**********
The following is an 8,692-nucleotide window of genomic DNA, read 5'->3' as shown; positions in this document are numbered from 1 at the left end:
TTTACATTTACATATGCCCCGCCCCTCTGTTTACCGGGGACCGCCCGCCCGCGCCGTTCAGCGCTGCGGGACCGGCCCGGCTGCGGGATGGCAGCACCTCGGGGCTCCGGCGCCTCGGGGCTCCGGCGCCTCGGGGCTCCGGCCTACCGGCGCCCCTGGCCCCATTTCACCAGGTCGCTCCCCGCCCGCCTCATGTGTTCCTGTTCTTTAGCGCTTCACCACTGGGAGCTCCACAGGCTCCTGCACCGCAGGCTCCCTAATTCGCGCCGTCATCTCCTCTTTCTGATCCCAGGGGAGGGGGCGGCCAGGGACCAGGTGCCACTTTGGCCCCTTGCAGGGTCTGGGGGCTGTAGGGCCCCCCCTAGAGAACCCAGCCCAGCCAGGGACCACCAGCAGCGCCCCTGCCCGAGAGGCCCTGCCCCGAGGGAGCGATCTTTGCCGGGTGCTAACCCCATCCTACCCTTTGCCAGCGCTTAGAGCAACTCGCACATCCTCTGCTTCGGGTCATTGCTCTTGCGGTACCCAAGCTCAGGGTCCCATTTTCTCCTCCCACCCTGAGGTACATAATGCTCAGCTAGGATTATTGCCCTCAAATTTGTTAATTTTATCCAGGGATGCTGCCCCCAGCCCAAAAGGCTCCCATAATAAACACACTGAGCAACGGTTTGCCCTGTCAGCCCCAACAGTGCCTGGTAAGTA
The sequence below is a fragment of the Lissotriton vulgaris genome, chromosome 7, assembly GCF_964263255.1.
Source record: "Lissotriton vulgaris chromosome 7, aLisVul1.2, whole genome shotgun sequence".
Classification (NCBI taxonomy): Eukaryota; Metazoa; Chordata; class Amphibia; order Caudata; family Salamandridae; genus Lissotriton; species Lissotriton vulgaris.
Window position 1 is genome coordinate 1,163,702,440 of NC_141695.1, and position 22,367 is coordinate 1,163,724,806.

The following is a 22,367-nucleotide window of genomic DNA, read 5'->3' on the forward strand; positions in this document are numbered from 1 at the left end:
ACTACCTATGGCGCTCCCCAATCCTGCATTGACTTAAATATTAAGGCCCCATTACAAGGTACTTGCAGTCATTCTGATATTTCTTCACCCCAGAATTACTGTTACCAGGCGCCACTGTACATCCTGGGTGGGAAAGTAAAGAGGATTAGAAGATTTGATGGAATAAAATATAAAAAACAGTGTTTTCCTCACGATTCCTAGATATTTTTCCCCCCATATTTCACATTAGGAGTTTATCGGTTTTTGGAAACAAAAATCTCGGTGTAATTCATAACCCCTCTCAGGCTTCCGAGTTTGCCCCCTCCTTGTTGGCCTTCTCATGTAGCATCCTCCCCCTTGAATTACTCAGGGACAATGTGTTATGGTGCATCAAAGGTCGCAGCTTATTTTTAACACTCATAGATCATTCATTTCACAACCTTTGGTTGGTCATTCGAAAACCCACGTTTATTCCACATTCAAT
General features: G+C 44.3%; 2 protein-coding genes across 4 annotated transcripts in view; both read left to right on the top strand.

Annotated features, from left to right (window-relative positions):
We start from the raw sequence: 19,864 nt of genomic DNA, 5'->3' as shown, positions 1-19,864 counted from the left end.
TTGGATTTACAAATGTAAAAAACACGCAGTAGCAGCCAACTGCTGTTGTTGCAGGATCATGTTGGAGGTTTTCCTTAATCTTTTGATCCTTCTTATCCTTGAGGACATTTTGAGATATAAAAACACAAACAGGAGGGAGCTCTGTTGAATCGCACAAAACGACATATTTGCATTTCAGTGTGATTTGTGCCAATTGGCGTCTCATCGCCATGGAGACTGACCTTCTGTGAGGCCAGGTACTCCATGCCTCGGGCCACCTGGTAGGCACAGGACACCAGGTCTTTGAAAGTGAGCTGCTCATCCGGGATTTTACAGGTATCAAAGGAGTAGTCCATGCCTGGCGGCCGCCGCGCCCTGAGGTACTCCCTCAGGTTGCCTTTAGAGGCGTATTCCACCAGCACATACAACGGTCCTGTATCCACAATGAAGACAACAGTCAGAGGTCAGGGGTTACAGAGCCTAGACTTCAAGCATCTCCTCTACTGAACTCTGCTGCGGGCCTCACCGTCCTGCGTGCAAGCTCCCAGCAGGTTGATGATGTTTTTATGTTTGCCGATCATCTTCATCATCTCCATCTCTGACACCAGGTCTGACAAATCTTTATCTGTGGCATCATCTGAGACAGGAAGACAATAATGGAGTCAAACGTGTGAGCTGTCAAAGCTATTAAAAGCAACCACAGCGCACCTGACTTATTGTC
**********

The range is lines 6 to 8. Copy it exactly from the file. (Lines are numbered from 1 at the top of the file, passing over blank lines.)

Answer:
Window position 1 is genome coordinate 1,163,702,440 of NC_141695.1, and position 22,367 is coordinate 1,163,724,806.

The following is a 22,367-nucleotide window of genomic DNA, read 5'->3' on the forward strand; positions in this document are numbered from 1 at the left end:
ACTACCTATGGCGCTCCCCAATCCTGCATTGACTTAAATATTAAGGCCCCATTACAAGGTACTTGCAGTCATTCTGATATTTCTTCACCCCAGAATTACTGTTACCAGGCGCCACTGTACATCCTGGGTGGGAAAGTAAAGAGGATTAGAAGATTTGATGGAATAAAATATAAAAAACAGTGTTTTCCTCACGATTCCTAGATATTTTTCCCCCCATATTTCACATTAGGAGTTTATCGGTTTTTGGAAACAAAAATCTCGGTGTAATTCATAACCCCTCTCAGGCTTCCGAGTTTGCCCCCTCCTTGTTGGCCTTCTCATGTAGCATCCTCCCCCTTGAATTACTCAGGGACAATGTGTTATGGTGCATCAAAGGTCGCAGCTTATTTTTAACACTCATAGATCATTCATTTCACAACCTTTGGTTGGTCATTCGAAAACCCACGTTTATTCCACATTCAAT